After Jack Hack, Government Starts Taking Wireless 'SIM Hijacking' Seriously

from the yeah-maybe-get-on-that dept

Wireless carriers have been under fire for failing to protect their users from the practice of SIM hijacking. The practice involves posing as a wireless customer, then fooling a wireless carrier to port the victim’s cell phone number right out from underneath them, letting the attacker then pose as the customer to potentially devastating effect. Back in February, a man sued T-Mobile for failing to protect his account after a hacker, pretending to be him, ported out his phone number, then managed to use his identity to steal thousands of dollars worth of cryptocoins.

Like the ongoing wireless industry’s location data scandals, the FCC has so far refused to utter so much as modest condemnation of carriers that have failed to protect users.

But with Twitter CEO Jack Dorsey having his Twitter account recently hijacked thanks to SIM hijacking, the government appears to have finally gotten the message that we have a bit of a problem.

For example, the FBI issued a warning last month to its private industry partners, noting that two-factor authentication can be bypassed thanks to the hacks:

“The FBI has observed cyber actors circumventing multi-factor authentication through common social engineering and technical attacks,” the FBI wrote in a Private Industry Notification (PIN) sent out on September 17. The FBI made it very clear that its alert should be taken only as a precaution, and not an attack on the efficiency of MFA, which the agency still recommends. The FBI still recommends that companies use MFA.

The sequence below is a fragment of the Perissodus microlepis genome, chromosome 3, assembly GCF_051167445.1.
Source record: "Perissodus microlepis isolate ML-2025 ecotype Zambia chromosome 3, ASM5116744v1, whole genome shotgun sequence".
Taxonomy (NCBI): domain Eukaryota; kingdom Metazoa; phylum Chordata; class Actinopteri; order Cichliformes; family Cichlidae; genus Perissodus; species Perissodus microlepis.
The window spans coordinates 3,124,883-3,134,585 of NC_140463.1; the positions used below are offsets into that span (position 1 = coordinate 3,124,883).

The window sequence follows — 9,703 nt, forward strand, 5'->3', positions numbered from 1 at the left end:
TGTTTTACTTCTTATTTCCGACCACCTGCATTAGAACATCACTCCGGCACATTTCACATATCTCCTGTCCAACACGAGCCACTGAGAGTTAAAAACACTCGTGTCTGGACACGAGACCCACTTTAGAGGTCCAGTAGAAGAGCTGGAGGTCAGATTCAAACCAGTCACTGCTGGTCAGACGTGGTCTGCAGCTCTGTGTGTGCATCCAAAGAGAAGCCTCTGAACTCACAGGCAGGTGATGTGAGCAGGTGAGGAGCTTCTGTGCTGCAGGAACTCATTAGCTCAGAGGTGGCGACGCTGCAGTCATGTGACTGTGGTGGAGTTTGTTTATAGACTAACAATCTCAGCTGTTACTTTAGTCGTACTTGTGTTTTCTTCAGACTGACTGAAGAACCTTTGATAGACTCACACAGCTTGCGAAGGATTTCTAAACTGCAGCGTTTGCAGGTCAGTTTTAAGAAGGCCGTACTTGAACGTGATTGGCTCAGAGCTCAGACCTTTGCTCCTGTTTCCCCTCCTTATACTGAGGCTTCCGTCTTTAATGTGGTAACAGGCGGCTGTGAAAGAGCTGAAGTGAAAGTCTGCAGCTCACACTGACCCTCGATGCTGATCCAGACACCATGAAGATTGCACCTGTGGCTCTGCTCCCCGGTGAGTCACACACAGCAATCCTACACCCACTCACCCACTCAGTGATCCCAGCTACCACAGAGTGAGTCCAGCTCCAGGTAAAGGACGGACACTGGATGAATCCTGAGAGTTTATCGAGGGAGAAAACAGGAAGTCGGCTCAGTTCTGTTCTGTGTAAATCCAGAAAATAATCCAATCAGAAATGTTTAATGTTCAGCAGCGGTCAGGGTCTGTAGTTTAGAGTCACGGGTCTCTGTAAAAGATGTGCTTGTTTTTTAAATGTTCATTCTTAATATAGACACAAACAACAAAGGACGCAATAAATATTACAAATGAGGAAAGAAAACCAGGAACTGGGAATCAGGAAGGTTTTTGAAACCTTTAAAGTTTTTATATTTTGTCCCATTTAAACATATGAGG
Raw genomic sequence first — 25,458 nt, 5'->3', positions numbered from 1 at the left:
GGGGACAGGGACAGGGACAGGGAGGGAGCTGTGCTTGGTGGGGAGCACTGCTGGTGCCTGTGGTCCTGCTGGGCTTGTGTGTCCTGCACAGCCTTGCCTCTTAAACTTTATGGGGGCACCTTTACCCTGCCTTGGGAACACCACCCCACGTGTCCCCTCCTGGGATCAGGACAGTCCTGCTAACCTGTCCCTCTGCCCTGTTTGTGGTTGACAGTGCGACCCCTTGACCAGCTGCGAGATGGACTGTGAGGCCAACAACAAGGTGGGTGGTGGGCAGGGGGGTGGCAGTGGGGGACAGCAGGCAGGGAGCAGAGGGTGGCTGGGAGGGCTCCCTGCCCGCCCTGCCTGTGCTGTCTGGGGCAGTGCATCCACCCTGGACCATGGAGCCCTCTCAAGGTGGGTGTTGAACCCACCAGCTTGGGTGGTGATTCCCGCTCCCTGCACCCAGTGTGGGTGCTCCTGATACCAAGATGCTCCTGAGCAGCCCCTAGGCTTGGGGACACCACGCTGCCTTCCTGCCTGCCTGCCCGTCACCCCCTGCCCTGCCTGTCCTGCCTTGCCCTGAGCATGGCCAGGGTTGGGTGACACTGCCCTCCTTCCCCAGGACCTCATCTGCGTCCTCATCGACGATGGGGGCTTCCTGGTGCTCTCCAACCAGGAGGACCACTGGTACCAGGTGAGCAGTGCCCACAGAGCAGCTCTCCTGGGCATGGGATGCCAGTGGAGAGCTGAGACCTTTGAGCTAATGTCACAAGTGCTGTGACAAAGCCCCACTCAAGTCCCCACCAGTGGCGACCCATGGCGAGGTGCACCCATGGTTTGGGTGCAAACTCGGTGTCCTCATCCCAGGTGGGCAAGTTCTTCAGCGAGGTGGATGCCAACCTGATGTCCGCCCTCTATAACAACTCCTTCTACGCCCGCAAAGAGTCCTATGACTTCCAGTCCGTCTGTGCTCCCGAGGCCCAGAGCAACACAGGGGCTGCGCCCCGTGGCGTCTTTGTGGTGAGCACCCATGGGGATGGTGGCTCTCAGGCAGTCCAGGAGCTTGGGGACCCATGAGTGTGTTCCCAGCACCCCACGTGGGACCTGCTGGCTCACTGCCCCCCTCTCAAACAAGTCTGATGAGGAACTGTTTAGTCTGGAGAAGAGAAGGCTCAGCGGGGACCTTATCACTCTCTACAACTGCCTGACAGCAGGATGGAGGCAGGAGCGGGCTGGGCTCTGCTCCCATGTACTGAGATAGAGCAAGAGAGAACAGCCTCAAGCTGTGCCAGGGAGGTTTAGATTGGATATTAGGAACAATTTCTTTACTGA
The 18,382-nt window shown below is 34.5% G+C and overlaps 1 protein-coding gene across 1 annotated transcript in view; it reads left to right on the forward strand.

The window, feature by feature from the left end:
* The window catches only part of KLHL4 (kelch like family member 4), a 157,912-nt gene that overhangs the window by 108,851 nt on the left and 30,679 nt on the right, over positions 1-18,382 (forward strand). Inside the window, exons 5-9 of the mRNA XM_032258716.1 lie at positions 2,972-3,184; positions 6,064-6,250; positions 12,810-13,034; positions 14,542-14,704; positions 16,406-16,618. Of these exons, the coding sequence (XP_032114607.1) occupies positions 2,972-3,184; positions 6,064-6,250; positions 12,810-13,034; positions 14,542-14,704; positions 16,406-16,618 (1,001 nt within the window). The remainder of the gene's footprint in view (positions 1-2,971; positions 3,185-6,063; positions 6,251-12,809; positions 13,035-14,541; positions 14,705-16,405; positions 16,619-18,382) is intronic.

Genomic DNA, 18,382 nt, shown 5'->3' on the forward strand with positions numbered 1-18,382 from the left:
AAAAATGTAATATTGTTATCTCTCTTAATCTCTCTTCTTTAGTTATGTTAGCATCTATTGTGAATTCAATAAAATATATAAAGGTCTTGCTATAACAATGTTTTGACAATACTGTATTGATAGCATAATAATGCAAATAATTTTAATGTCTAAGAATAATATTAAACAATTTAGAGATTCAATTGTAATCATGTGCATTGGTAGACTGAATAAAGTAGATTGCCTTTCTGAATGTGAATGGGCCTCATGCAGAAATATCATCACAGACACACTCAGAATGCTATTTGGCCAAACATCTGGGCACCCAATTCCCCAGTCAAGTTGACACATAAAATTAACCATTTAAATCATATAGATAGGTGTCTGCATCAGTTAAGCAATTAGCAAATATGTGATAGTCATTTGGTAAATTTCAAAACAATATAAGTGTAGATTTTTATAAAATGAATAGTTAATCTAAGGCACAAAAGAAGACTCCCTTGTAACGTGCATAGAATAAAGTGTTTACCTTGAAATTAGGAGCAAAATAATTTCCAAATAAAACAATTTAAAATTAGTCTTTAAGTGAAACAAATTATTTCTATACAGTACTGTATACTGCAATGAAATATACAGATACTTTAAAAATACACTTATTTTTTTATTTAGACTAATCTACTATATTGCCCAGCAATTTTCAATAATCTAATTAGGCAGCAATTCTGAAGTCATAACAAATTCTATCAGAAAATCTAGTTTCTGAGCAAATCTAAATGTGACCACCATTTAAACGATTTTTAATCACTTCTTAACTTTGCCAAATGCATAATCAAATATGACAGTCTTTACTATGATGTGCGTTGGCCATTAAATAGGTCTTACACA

Carriers, for their part, don’t much like to publicly talk about the problem. In part because it’s frequently their employees who are helping to facilitate the scams for a little money on the side. Identity thieves use SIM hijacking to do everything from cleaning out bank accounts, to stealing valuable Instagram usernames and selling them for Bitcoin. The process isn’t particularly complicated, and more often than not involves the social engineering of a cellular carrier’s support employees. Until the Dorsey hack, their refrain has been this is a small problem that’s very unique. It’s not.

There are some steps users can take, including changing passwords frequently. T-Mobile users can also, for example, call 611 from your cellphone (or 1-800-937-8997), then tell a support staffer that you want to create a ?port validation? passcode (here’s a guide for other carriers). Still, like the SS7 wireless exploit that has been in the wild for years, it’s clear wireless carriers might want to spend a little less time on mindless mergers and consolidation, killing net neutrality, and jacking up prices, and a little more time training their employees and protecting their customers from security threats.

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Comments on “After Jack Hack, Government Starts Taking Wireless 'SIM Hijacking' Seriously”

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21 Comments
Anonymous Coward says:

Re: Re:

while "SIM swap" means switching it just to some other telephone

The word "it" here could cause confusion. We’re talking about moving the number to a different SIM card, not moving the SIM card to a different phone. "SIM swap" is not a good name for it, because the subscriber’s SIM never got "swapped" or moved at all.

Anonymous Coward says:

Re: Re: Re: Re:

A SIM swap is where you swap the SIM associated with a number.

"Swap" also implies symmetry, as if your SIM card would then be associated with the attacker’s account.

What other short descriptor would you use

I don’t necessarily have a solution to every problem I point out, but I question the tendency to pursue terseness at the cost of clarity. Would it be so bad to say the number was transferred without authorization? We could call it TWOL "transferred without official leave" if terseness is critical and a dated meaning of "leave" is acceptable.